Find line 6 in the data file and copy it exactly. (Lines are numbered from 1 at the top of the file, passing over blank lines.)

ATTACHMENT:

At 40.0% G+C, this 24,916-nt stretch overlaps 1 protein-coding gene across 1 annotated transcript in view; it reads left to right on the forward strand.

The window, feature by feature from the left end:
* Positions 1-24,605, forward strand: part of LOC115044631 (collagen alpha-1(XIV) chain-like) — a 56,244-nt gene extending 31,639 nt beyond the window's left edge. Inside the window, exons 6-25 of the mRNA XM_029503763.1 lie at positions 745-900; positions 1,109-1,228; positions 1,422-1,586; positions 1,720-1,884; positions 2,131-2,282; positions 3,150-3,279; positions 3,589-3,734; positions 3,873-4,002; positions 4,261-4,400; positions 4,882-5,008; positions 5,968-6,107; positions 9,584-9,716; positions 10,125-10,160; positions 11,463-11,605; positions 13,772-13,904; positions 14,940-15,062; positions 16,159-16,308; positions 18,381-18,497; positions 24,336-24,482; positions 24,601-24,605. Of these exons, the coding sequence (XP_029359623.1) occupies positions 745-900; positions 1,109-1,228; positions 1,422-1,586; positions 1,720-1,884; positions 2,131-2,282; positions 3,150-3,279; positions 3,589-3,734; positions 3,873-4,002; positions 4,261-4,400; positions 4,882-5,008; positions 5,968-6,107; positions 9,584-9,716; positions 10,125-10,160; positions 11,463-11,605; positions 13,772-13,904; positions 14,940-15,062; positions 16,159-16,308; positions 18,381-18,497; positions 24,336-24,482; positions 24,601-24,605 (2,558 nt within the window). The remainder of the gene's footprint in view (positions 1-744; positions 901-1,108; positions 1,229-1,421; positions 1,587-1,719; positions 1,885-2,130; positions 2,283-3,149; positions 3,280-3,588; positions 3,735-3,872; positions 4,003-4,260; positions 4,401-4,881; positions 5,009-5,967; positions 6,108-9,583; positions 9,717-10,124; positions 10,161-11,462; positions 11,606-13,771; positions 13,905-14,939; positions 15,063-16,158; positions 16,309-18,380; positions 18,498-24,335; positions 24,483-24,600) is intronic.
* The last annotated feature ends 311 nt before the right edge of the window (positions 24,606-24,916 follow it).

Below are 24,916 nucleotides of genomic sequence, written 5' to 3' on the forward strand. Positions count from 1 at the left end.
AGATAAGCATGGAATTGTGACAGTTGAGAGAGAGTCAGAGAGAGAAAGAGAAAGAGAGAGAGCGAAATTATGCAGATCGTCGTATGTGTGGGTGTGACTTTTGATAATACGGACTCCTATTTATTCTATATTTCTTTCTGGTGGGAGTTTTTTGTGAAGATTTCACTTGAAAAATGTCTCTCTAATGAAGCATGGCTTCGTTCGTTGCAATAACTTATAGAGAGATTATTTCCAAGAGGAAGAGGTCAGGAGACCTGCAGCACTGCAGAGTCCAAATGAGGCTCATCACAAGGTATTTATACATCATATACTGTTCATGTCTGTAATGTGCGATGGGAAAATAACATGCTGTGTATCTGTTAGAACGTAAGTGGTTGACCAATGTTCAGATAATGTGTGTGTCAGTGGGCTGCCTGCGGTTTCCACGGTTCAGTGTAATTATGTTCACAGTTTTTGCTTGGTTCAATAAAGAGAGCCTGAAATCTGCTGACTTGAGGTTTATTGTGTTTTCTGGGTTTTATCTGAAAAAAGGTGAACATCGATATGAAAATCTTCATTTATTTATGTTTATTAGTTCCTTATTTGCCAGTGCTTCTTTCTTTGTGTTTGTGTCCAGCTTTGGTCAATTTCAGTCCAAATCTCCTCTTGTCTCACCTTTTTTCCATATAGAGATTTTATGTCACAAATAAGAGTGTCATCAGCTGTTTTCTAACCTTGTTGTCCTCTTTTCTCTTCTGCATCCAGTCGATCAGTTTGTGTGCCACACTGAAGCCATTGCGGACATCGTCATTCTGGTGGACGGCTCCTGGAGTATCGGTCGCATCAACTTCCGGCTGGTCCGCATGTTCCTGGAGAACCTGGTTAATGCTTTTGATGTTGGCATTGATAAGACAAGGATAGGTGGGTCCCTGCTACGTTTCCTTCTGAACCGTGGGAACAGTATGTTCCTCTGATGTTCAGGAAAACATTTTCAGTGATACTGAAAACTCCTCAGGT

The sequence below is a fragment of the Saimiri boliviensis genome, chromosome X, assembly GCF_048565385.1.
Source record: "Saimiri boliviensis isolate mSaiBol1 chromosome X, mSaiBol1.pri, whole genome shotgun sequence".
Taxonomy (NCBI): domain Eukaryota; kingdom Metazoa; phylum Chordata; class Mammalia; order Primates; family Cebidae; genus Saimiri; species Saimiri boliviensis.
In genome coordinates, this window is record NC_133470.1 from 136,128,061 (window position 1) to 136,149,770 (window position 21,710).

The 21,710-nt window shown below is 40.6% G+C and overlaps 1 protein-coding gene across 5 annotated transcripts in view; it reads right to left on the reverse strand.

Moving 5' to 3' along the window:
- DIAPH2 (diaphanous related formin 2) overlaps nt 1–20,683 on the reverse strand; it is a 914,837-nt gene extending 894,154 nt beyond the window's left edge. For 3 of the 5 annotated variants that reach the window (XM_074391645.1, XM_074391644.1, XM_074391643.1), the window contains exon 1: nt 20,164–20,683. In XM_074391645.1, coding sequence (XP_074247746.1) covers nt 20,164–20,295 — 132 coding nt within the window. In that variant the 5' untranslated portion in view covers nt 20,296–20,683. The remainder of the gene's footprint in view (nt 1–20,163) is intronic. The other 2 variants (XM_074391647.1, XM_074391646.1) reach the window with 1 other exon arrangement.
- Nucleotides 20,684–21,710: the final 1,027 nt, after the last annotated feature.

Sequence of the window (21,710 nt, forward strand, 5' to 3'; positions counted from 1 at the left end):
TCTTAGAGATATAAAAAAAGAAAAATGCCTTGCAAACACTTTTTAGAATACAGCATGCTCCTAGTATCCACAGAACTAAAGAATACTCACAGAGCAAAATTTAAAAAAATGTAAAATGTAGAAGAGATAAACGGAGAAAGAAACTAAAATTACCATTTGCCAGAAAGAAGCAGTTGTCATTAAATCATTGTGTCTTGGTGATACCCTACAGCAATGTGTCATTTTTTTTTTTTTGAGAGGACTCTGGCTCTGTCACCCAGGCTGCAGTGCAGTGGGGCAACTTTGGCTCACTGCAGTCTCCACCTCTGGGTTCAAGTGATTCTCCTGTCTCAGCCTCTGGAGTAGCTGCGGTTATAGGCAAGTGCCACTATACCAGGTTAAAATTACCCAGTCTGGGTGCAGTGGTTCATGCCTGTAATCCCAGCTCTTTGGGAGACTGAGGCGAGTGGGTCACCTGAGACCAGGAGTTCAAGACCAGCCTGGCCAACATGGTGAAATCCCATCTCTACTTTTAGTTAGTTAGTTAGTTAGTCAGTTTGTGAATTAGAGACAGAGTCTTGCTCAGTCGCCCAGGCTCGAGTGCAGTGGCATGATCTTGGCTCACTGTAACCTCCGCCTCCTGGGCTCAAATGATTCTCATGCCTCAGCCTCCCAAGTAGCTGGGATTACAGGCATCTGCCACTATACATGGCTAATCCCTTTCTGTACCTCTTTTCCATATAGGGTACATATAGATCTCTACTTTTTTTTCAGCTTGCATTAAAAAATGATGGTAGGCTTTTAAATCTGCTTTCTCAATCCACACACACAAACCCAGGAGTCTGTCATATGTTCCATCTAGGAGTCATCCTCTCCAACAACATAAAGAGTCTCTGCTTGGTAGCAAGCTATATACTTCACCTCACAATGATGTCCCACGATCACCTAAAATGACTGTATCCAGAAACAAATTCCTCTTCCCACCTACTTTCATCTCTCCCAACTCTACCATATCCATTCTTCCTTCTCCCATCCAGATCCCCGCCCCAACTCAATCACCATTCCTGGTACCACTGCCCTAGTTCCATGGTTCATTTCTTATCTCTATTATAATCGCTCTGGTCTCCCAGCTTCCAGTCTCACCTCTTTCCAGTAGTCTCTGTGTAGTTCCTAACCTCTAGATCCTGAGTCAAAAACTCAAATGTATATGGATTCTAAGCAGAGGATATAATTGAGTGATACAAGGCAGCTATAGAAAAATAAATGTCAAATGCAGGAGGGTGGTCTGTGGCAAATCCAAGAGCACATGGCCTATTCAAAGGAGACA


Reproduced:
AGATAAGCATGGAATTGTGACAGTTGAGAGAGAGTCAGAGAGAGAAAGAGAAAGAGAGAGAGCGAAATTATGCAGATCGTCGTATGTGTGGGTGTGACTTTTGATAATACGGACTCCTATTTATTCTATATTTCTTTCTGGTGGGAGTTTTTTGTGAAGATTTCACTTGAAAAATGTCTCTCTAATGAAGCATGGCTTCGTTCGTTGCAATAACTTATAGAGAGATTATTTCCAAGAGGAAGAGGTCAGGAGACCTGCAGCACTGCAGAGTCCAAATGAGGCTCATCACAAGGTATTTATACATCATATACTGTTCATGTCTGTAATGTGCGATGGGAAAATAACATGCTGTGTATCTGTTAGAACGTAAGTGGTTGACCAATGTTCAGATAATGTGTGTGTCAGTGGGCTGCCTGCGGTTTCCACGGTTCAGTGTAATTATGTTCACAGTTTTTGCTTGGTTCAATAAAGAGAGCCTGAAATCTGCTGACTTGAGGTTTATTGTGTTTTCTGGGTTTTATCTGAAAAAAGGTGAACATCGATATGAAAATCTTCATTTATTTATGTTTATTAGTTCCTTATTTGCCAGTGCTTCTTTCTTTGTGTTTGTGTCCAGCTTTGGTCAATTTCAGTCCAAATCTCCTCTTGTCTCACCTTTTTTCCATATAGAGATTTTATGTCACAAATAAGAGTGTCATCAGCTGTTTTCTAACCTTGTTGTCCTCTTTTCTCTTCTGCATCCAGTCGATCAGTTTGTGTGCCACACTGAAGCCATTGCGGACATCGTCATTCTGGTGGACGGCTCCTGGAGTATCGGTCGCATCAACTTCCGGCTGGTCCGCATGTTCCTGGAGAACCTGGTTAATGCTTTTGATGTTGGCATTGATAAGACAAGGATAGGTGGGTCCCTGCTACGTTTCCTTCTGAACCGTGGGAACAGTATGTTCCTCTGATGTTCAGGAAAACATTTTCAGTGATACTGAAAACTCCTCAGGT